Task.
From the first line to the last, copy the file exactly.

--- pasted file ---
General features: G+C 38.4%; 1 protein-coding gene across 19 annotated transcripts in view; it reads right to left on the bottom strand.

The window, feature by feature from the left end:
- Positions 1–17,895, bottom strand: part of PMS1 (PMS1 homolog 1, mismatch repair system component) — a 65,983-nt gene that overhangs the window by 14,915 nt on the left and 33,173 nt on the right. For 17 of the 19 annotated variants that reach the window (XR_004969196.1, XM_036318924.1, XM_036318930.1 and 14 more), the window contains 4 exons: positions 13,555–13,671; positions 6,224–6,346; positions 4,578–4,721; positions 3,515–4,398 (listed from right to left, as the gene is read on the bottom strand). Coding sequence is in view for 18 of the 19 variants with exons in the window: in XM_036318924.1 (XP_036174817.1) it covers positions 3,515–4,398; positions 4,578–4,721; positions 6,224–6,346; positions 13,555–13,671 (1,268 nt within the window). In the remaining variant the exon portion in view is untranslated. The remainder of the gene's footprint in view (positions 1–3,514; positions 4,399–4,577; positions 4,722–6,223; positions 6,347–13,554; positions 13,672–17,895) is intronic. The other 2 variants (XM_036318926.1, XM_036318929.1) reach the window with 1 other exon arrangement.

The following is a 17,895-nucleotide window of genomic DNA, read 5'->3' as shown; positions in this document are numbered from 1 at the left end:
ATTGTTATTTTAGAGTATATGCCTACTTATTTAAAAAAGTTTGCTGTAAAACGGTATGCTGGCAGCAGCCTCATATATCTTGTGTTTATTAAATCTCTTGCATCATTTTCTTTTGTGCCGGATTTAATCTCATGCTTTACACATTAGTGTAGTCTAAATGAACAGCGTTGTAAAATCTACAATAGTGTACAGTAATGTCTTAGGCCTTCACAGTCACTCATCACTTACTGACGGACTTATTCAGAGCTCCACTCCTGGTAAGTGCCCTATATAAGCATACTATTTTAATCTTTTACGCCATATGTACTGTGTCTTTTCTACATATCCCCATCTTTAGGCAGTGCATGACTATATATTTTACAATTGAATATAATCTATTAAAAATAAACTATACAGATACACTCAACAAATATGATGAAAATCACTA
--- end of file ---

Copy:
General features: G+C 38.4%; 1 protein-coding gene across 19 annotated transcripts in view; it reads right to left on the bottom strand.

The window, feature by feature from the left end:
- Positions 1–17,895, bottom strand: part of PMS1 (PMS1 homolog 1, mismatch repair system component) — a 65,983-nt gene that overhangs the window by 14,915 nt on the left and 33,173 nt on the right. For 17 of the 19 annotated variants that reach the window (XR_004969196.1, XM_036318924.1, XM_036318930.1 and 14 more), the window contains 4 exons: positions 13,555–13,671; positions 6,224–6,346; positions 4,578–4,721; positions 3,515–4,398 (listed from right to left, as the gene is read on the bottom strand). Coding sequence is in view for 18 of the 19 variants with exons in the window: in XM_036318924.1 (XP_036174817.1) it covers positions 3,515–4,398; positions 4,578–4,721; positions 6,224–6,346; positions 13,555–13,671 (1,268 nt within the window). In the remaining variant the exon portion in view is untranslated. The remainder of the gene's footprint in view (positions 1–3,514; positions 4,399–4,577; positions 4,722–6,223; positions 6,347–13,554; positions 13,672–17,895) is intronic. The other 2 variants (XM_036318926.1, XM_036318929.1) reach the window with 1 other exon arrangement.

The following is a 17,895-nucleotide window of genomic DNA, read 5'->3' as shown; positions in this document are numbered from 1 at the left end:
ATTGTTATTTTAGAGTATATGCCTACTTATTTAAAAAAGTTTGCTGTAAAACGGTATGCTGGCAGCAGCCTCATATATCTTGTGTTTATTAAATCTCTTGCATCATTTTCTTTTGTGCCGGATTTAATCTCATGCTTTACACATTAGTGTAGTCTAAATGAACAGCGTTGTAAAATCTACAATAGTGTACAGTAATGTCTTAGGCCTTCACAGTCACTCATCACTTACTGACGGACTTATTCAGAGCTCCACTCCTGGTAAGTGCCCTATATAAGCATACTATTTTAATCTTTTACGCCATATGTACTGTGTCTTTTCTACATATCCCCATCTTTAGGCAGTGCATGACTATATATTTTACAATTGAATATAATCTATTAAAAATAAACTATACAGATACACTCAACAAATATGATGAAAATCACTA